Repository snapshot objects

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  • WARNING: work in progress blueprint
  • INFO: the Software Heritage implementation of repository snapshot objects is tracked at T565


A repository snapshot object, or simply snapshot object, is a Merkle DAG node used to capture the current state of a VCS repository.

Conceptually, a snapshot object is a complete map from repository entry points ("branches" in Software Heritage terminology, "refs" in Git) to other objects in the repository, including other snapshot objects if repository entry points point to them.
Practically, the map is serialized into a manifest consisting of a list of triples <object type, object ID, branch name> (specifying the object type would not be strictly needed, but it eases traversal, allows for better integrity checking, etc.).

Entries in snapshots can point to the following object kinds:

  • contents (Git terminology: blobs)
  • directories (tree)
  • releases (annotated tags)
  • revisions (commits)
  • snapshots

The object ID of a repository object is the cryptographic hash of its manifest, computed in the usual way for the Merkle DAG.


The manifest of a repository object is a canonical representation of it as a sequence of bytes.
Two alternative serialization formats for such manifests are proposed below:

  • a-la Software Heritage: how we would implement on our own, not taking into account compatibility with/stylistic choices of other VCSs
  • a-la Git: manifest implementation similar to how Git implements manifests for other DAG objects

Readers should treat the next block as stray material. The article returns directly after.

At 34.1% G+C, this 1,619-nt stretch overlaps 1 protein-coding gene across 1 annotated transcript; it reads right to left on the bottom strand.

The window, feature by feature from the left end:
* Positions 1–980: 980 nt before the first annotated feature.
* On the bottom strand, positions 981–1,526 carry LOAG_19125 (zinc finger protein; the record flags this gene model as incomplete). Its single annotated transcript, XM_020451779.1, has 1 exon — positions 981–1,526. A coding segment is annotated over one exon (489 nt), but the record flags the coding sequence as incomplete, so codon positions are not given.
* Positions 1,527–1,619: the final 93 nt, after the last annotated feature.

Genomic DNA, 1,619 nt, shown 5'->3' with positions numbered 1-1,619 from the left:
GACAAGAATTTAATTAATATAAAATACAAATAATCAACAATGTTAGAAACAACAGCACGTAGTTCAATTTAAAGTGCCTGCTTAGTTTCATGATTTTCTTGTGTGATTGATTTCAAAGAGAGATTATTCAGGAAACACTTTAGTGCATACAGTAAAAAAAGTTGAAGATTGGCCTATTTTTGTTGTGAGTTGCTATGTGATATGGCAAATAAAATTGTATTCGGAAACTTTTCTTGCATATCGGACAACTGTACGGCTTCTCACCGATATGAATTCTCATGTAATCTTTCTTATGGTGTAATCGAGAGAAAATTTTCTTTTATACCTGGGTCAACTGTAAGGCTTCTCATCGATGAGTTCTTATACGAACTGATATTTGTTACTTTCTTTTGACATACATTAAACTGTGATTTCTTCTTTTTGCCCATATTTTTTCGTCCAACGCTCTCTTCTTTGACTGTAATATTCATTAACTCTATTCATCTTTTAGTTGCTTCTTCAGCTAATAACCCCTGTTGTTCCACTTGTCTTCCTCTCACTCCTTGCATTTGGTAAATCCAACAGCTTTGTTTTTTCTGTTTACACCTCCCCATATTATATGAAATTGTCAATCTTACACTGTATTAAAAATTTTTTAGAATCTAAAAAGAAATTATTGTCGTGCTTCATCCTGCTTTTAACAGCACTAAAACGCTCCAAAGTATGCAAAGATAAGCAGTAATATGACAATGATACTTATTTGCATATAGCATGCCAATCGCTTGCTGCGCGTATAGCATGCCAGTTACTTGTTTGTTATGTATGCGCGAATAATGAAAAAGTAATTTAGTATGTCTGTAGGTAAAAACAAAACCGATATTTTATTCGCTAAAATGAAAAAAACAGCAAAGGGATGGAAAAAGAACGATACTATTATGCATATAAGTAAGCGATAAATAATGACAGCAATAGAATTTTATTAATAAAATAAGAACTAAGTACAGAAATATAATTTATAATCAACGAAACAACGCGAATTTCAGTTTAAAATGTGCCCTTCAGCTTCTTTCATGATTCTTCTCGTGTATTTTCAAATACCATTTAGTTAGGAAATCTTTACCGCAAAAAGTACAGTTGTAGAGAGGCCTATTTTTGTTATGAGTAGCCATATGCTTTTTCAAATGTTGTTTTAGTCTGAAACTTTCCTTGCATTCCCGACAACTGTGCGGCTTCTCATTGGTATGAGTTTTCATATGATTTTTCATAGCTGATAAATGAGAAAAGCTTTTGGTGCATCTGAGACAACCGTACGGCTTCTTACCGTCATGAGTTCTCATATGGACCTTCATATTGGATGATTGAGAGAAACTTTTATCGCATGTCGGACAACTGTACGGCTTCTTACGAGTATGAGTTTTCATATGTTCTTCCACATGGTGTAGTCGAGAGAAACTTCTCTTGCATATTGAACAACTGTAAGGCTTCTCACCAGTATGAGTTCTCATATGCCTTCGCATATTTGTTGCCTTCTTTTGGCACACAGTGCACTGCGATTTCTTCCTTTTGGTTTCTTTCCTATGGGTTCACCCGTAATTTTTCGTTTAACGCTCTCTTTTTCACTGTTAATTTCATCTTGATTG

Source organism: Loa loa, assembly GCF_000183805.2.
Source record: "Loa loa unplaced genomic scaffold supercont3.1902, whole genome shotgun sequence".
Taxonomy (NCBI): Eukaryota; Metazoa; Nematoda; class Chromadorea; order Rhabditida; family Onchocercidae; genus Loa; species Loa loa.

No matter the implementation of the manifest itself, its object ID is obtained as follows:

  • take the string obtained by concatenating:
  1. the header string "snapshot " (without quotes)
  2. the length of the manifest serialized as a decimal integer in ASCII (e.g., "42")
  3. the NULL byte "\0"
  4. the manifest itself
  • compute the SHA1 checksum of the obtained string

This is equivalent to the current implementation of git-hash-object(1) with object type set to "snapshot" (note that to use it you will need to pass --literally, as "snapshot" is currently not a supported Git object type).

Note: branch/ref names might contain arbitrary characters except the NULL byte itself.


Two possible implementations of repository objects are detailed below, one more in line with Software Heritage conventions, the other more aligned with Git ones.

a-la Software Heritage

Repository objects will contain one entry for each branch that would be listed in the occurrence table while visiting an origin. (In this context "branches" roughly correspond to Git refs.) Each entry will point to a fully resolved object ID (i.e., a SHA). The equivalent of Git symbolic refs are not stored in their non-resolved form (i.e., a ref name).

Manifest serialization

A repository object manifest is a list of entries, named and sorted by branch, where each entry is as follows:

  1. object kind (one of: "content", "directory", "release", "revision", "snapshot")
  2. ASCII space
  3. SHA1 of the target object serialized as a string of ASCII, lowercase hex digits (e.g., "585f6e27f540012af621a18d0155aae2a8ec0276")
  4. ASCII space
  5. entry name as a sequence of bytes (e.g., "refs/heads/master")
  6. NULL byte "\0"

a-la Git

Repository objects will contain an entry for each ref that would exist in a bare repository.

Possible variants:

  • also store symbolic refs, in their non-resolved form (i.e., ref names) in the manifests. To be useful this needs the guarantee that refs pointed by symbolic refs are included in the manifest

Manifest serialization

A repository object manifest is a list of entries, named and sorted by ref, where each entry is as follows:

  1. object kind (one of: "blob", "tree", "tag", "commit", "snapshot")
  2. ASCII space
  3. entry name as a sequence of bytes (e.g., "refs/heads/master")
  4. NULL byte "\0"
  5. SHA1 of the target object serialized as 20 raw bytes


  • there is no separator between entries
  • the above is inspired by the compact serialization format of tree objects, but other variants are possible:
    • reorder the columns so that entry name comes last and "\0" acts as entry terminator
    • serialize SHA1 as ASCII instead of binary (it will take more space, but arguably snapshot objects will be less popular than tree objects)